Lots of giggles in this delightfully goofy tale.

GOLDILOCKS AND THE THREE LITTLE PIGS

From the Wrong Fairy Tale series

In a mashup of two iconic fairy tales, Goldilocks finds herself in the middle of the Three Little Pigs’ battle with the Big Bad Wolf.

When Goldilocks spots an unfamiliar brick house in the woods, she must satisfy her curiosity and barge right in. The three pigs living there are hiding in a closet, frightened by the probable reappearance of their archenemy, the Big Bad Wolf. Goldilocks, brazen as always, heads straight for the porridge, trying each one and enjoying the one that is just right. At that point all three pigs realize Goldilocks has involved herself in the wrong fairy tale, and they tell her so. But here comes the wolf, who, failing to blow down the brick house, tries to come down the chimney. Goldilocks and the pigs work together to build a fire that will get rid of him once and for all. (He is singed and scared but otherwise unharmed.) Thus the wrong fairy tale still leads to a happy ending, with Goldilocks and the pigs best friends forever. Little readers who know both tales will find great joy in pointing out the anomalies while newcomers to the fairy-tale world will love the silly adventures. Turner has created a fun-filled romp greatly aided by Macon’s very brightly hued cartoons depicting a wild-haired, big-eyed Goldilocks (who presents White) and pink pigs whose every emotion is seen in exaggerated facial expressions and body language. Pair it with Jon Scieszka and Lane Smith’s fractured fairy tales or Turner and Macon’s own Jack and the Three Bears (publishing simultaneously); either way the fun increases.

Lots of giggles in this delightfully goofy tale. (Picture book. 3-7)

Pub Date: today

ISBN: 978-1-68464-160-4

Page Count: 32

Publisher: Kane Miller

Review Posted Online: Dec. 25, 2020

Kirkus Reviews Issue: Jan. 15, 2021

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Hee haw.

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THE WONKY DONKEY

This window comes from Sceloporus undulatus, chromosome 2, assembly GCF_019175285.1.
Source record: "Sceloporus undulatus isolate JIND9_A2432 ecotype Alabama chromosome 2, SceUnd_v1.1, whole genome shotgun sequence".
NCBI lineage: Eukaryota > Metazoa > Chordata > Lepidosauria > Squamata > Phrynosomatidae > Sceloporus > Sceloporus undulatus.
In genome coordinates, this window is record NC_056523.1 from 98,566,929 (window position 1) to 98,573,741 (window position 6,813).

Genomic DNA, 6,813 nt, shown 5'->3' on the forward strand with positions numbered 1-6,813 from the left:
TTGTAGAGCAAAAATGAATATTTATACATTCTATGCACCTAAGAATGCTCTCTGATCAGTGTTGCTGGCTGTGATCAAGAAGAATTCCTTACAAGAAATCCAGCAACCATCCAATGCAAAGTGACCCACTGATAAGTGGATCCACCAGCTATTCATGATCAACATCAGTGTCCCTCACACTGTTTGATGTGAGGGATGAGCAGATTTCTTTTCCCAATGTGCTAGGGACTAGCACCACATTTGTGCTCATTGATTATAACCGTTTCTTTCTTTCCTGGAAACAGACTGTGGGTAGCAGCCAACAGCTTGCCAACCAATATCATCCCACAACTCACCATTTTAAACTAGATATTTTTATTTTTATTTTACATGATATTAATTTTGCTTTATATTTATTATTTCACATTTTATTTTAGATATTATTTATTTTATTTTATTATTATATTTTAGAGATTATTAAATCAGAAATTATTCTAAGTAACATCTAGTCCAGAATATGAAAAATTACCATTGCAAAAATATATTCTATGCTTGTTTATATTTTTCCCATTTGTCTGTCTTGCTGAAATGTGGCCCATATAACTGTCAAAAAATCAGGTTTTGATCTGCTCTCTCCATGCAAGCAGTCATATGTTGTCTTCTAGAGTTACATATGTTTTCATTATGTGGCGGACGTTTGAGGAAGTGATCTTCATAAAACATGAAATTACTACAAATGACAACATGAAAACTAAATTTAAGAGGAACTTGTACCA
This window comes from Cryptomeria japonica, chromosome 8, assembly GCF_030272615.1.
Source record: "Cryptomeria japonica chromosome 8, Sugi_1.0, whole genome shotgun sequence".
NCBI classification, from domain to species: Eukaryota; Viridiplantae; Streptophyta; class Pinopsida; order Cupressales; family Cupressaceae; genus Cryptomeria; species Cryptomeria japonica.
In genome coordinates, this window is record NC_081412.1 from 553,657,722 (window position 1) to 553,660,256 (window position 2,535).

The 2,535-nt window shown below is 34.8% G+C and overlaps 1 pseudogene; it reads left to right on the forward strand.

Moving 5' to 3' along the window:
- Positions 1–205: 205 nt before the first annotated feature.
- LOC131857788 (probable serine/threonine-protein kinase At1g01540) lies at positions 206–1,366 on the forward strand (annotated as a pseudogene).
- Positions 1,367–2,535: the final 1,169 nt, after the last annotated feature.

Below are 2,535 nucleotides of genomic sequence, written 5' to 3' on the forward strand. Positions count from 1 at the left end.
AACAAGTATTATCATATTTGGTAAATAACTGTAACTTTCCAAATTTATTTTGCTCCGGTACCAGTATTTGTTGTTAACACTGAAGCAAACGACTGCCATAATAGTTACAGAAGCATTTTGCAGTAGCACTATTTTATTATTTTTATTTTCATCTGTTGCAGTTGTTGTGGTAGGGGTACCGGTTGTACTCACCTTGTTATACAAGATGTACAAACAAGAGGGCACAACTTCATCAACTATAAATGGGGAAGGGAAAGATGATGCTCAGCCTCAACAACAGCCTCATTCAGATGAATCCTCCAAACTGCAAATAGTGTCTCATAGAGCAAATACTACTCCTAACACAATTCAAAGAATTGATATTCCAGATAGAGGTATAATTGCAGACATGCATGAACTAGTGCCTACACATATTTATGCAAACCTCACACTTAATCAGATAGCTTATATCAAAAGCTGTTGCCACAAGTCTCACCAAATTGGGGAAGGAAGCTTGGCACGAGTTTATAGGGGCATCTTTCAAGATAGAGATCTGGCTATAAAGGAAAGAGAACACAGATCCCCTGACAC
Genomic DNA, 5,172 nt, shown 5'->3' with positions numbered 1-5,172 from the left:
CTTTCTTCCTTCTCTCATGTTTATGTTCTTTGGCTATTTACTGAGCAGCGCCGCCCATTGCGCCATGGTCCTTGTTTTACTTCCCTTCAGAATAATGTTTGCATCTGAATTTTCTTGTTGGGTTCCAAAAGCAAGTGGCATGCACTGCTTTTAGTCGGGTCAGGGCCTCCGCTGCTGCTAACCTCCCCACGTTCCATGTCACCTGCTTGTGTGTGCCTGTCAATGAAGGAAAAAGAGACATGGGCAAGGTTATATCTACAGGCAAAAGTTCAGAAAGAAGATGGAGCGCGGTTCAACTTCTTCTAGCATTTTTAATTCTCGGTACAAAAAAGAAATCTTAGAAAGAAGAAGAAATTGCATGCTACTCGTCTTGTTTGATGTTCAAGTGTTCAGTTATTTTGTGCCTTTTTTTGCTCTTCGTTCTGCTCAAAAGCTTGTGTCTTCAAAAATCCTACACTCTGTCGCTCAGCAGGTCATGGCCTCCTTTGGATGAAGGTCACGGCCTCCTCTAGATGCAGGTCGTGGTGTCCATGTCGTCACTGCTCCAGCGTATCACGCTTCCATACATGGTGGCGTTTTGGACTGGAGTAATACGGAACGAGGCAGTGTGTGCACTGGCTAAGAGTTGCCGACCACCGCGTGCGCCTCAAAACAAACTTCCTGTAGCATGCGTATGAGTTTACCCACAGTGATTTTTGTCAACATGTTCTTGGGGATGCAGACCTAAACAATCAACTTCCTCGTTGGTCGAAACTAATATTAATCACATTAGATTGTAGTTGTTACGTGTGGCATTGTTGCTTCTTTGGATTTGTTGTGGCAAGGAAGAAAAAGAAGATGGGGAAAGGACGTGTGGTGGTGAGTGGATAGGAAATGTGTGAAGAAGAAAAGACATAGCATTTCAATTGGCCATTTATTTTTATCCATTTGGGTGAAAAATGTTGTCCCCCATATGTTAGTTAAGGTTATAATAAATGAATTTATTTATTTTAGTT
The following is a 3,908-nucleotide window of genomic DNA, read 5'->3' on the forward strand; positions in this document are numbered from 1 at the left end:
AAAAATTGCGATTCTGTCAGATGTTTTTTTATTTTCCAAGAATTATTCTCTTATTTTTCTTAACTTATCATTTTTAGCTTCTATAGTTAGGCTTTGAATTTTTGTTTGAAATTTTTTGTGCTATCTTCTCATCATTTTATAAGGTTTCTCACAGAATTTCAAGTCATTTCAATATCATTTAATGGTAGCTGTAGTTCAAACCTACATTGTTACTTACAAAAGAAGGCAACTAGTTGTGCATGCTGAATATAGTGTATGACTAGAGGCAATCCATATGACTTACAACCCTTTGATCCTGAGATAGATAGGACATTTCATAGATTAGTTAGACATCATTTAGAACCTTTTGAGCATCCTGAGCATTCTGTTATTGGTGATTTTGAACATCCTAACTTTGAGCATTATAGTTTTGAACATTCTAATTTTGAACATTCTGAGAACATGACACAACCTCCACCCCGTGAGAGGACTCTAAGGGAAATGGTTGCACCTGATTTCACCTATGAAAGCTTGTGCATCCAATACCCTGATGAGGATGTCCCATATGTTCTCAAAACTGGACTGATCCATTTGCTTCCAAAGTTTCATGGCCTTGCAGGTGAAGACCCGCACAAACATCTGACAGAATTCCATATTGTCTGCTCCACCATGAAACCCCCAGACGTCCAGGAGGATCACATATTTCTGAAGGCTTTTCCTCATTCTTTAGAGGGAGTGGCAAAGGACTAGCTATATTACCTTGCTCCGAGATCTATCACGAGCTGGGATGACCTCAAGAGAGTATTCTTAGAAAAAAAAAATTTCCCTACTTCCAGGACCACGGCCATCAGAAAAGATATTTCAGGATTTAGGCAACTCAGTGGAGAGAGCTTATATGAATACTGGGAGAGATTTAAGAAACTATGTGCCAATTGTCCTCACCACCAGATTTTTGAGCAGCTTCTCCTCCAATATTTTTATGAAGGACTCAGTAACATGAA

The print version of a knee-slapping cumulative ditty.

In the song, Smith meets a donkey on the road. It is three-legged, and so a “wonky donkey” that, on further examination, has but one eye and so is a “winky wonky donkey” with a taste for country music and therefore a “honky-tonky winky wonky donkey,” and so on to a final characterization as a “spunky hanky-panky cranky stinky-dinky lanky honky-tonky winky wonky donkey.” A free musical recording (of this version, anyway—the author’s website hints at an adults-only version of the song) is available from the publisher and elsewhere online. Even though the book has no included soundtrack, the sly, high-spirited, eye patch–sporting donkey that grins, winks, farts, and clumps its way through the song on a prosthetic metal hoof in Cowley’s informal watercolors supplies comical visual flourishes for the silly wordplay. Look for ready guffaws from young audiences, whether read or sung, though those attuned to disability stereotypes may find themselves wincing instead or as well.

Hee haw. (Picture book. 5-7)

Pub Date: May 1, 2010

ISBN: 978-0-545-26124-1

Page Count: 26

Publisher: Scholastic

Review Posted Online: Dec. 29, 2018

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A sweet reminder that it’s easy to weather a storm with the company and kindness of friends.

GOOD NIGHT, LITTLE BLUE TRUCK

Is it a stormy-night scare or a bedtime book? Both!

Little Blue Truck and his good friend Toad are heading home when a storm lets loose. Before long, their familiar, now very nervous barnyard friends (Goat, Hen, Goose, Cow, Duck, and Pig) squeeze into the garage. Blue explains that “clouds bump and tumble in the sky, / but here inside we’re warm and dry, / and all the thirsty plants below / will get a drink to help them grow!” The friends begin to relax. “Duck said, loud as he could quack it, / ‘THUNDER’S JUST A NOISY RACKET!’ ” In the quiet after the storm, the barnyard friends are sleepy, but the garage is not their home. “ ‘Beep!’ said Blue. ‘Just hop inside. / All aboard for the bedtime ride!’ ” Young readers will settle down for their own bedtimes as Blue and Toad drop each friend at home and bid them a good night before returning to the garage and their own beds. “Blue gave one small sleepy ‘Beep.’ / Then Little Blue Truck fell fast asleep.” Joseph’s rich nighttime-blue illustrations (done “in the style of [series co-creator] Jill McElmurry”) highlight the power of the storm and capture the still serenity that follows. Little Blue Truck has been chugging along since 2008, but there seems to be plenty of gas left in the tank.

A sweet reminder that it’s easy to weather a storm with the company and kindness of friends. (Picture book. 3-6)

Pub Date: Oct. 22, 2019

ISBN: 978-1-328-85213-7

Page Count: 32

Publisher: HMH Books

Review Posted Online: June 23, 2019

Kirkus Reviews Issue: July 15, 2019

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